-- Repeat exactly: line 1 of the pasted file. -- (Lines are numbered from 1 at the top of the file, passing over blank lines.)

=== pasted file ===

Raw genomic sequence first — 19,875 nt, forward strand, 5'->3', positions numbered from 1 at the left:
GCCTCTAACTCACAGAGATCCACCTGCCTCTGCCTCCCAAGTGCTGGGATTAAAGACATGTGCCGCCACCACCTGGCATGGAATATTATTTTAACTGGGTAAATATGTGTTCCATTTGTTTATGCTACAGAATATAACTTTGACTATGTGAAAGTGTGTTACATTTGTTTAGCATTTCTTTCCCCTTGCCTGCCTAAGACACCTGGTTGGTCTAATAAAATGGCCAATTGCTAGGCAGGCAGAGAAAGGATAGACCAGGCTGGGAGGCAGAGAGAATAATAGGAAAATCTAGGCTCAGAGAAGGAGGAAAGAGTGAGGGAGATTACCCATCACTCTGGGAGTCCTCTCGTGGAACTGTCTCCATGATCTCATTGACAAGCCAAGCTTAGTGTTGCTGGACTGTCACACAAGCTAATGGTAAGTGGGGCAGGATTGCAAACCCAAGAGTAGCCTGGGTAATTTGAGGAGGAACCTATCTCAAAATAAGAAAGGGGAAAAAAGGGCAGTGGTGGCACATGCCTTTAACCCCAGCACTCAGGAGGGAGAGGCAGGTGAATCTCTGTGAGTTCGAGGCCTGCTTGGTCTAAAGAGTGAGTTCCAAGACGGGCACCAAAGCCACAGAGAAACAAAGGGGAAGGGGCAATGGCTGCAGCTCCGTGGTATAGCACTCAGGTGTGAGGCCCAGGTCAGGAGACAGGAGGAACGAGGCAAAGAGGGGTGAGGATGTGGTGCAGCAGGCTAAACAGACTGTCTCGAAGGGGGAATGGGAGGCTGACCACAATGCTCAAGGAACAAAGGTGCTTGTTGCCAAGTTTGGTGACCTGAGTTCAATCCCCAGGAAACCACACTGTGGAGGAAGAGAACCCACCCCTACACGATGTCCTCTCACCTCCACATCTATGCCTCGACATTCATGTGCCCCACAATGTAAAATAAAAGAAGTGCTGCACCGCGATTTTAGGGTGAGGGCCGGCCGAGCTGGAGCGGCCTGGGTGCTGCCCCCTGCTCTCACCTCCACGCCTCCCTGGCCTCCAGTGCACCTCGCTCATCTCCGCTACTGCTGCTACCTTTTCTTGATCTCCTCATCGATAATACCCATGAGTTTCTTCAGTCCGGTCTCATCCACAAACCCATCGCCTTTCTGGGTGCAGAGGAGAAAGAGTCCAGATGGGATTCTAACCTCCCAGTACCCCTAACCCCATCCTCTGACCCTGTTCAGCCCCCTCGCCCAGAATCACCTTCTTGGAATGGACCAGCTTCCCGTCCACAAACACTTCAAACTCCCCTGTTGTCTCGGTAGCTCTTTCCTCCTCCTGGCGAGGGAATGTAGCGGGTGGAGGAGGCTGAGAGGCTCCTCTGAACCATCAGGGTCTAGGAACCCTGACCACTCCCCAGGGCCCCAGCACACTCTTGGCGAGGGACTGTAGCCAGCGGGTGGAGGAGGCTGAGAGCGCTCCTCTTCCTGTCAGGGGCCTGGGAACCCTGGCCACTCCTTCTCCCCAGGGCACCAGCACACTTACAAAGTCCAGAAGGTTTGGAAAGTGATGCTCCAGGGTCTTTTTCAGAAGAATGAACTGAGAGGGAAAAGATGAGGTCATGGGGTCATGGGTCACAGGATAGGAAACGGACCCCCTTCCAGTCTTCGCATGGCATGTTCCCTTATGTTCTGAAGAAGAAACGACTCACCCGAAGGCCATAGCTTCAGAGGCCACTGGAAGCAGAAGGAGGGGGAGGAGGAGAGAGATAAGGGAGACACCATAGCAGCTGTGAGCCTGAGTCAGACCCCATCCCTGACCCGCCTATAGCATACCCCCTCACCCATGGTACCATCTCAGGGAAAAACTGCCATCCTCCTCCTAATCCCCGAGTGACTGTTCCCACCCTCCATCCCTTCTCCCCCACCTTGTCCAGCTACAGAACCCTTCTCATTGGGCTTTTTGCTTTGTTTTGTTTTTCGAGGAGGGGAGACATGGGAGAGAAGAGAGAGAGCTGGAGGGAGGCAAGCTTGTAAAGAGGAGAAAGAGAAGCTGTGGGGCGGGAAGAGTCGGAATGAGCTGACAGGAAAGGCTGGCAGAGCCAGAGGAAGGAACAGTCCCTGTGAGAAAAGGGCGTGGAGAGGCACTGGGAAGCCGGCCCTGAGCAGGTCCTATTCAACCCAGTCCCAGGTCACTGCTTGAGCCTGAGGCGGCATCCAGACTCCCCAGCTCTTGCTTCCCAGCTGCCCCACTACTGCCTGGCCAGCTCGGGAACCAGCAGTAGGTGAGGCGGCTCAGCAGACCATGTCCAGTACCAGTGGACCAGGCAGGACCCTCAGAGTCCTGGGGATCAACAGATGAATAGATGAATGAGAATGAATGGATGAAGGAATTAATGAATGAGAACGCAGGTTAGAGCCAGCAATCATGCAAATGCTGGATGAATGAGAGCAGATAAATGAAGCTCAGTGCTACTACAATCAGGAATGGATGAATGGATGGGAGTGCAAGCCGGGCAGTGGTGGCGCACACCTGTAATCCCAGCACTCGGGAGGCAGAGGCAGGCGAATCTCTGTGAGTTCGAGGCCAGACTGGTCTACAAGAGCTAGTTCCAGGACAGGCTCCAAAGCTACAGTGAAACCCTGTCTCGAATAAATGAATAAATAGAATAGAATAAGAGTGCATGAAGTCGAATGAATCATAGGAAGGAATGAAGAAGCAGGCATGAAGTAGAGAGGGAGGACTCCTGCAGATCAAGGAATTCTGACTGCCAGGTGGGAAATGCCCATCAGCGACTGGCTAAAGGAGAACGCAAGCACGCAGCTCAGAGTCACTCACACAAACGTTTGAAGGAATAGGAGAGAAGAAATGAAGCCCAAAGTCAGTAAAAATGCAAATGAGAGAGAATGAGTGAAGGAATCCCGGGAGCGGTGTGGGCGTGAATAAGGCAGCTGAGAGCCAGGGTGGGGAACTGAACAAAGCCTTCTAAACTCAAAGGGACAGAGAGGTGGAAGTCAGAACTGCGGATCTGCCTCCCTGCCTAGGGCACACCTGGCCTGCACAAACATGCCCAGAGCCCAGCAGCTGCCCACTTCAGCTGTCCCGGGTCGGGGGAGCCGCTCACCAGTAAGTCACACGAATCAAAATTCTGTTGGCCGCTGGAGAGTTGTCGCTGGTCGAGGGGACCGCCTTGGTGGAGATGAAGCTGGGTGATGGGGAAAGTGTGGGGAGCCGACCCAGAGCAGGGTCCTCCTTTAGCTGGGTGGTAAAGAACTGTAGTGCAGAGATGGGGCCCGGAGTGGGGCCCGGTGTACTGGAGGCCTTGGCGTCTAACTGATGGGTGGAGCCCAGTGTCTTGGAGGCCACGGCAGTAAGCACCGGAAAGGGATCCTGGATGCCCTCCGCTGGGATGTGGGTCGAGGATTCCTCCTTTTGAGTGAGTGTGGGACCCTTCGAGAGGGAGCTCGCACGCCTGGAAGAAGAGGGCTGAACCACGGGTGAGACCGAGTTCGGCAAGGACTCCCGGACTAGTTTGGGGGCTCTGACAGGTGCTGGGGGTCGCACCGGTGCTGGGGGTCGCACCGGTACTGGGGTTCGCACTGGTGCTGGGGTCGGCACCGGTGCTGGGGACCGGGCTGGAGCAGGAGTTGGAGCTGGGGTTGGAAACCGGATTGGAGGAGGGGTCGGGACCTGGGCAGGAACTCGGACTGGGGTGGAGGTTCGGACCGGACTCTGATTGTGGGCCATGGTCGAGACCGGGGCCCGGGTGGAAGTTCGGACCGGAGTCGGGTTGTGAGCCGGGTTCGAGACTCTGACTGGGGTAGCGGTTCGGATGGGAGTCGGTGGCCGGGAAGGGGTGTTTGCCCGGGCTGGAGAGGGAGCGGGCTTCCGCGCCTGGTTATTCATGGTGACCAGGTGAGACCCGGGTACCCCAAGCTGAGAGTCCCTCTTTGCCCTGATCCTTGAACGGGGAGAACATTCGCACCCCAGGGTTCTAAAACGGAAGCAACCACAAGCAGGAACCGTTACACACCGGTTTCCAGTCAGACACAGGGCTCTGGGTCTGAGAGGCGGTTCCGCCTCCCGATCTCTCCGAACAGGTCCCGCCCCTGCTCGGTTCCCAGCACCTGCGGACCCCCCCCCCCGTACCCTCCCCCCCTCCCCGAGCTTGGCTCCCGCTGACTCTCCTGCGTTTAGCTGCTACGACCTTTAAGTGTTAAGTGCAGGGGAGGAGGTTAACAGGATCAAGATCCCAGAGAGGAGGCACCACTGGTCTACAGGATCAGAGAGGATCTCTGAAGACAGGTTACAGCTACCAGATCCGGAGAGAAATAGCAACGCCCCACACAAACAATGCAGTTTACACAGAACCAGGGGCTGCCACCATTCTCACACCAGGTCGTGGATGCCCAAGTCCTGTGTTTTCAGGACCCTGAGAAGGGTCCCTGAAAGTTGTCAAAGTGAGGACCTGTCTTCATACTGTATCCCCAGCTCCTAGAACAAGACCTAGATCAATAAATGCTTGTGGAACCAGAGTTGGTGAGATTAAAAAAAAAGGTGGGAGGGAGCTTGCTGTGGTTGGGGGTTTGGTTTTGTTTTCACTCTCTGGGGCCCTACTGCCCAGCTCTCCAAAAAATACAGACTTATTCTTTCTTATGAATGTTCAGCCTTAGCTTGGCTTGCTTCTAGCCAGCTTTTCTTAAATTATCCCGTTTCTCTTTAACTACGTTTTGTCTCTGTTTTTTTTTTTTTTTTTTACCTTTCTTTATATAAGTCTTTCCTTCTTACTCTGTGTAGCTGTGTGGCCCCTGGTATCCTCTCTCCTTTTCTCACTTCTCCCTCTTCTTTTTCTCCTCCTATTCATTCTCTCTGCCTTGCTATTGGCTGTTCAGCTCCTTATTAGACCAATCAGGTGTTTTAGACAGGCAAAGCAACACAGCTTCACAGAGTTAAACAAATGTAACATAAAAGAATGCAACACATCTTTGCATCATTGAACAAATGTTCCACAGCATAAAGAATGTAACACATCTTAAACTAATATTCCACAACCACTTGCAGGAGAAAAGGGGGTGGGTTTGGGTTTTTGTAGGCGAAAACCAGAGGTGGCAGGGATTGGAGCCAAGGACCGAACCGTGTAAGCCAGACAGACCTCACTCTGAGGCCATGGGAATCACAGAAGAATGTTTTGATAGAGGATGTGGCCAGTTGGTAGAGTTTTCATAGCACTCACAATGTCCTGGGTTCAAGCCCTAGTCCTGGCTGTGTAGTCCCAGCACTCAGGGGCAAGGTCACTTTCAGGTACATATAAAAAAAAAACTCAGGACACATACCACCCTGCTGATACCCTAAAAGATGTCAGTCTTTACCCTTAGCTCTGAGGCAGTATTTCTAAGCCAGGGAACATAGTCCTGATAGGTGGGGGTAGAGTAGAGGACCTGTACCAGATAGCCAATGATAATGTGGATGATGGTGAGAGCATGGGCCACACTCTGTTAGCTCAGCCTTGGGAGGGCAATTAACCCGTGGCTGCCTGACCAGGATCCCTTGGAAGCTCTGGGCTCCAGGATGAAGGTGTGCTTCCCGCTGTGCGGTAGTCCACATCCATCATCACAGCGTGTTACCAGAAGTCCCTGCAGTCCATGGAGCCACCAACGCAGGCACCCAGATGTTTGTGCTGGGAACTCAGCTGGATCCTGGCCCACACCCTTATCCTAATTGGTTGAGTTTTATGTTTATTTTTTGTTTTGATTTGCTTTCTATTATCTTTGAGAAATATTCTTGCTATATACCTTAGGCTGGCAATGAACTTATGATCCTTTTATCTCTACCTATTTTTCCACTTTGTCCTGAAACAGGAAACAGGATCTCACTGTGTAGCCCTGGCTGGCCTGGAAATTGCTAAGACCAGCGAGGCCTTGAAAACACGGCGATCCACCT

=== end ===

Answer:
Raw genomic sequence first — 19,875 nt, forward strand, 5'->3', positions numbered from 1 at the left: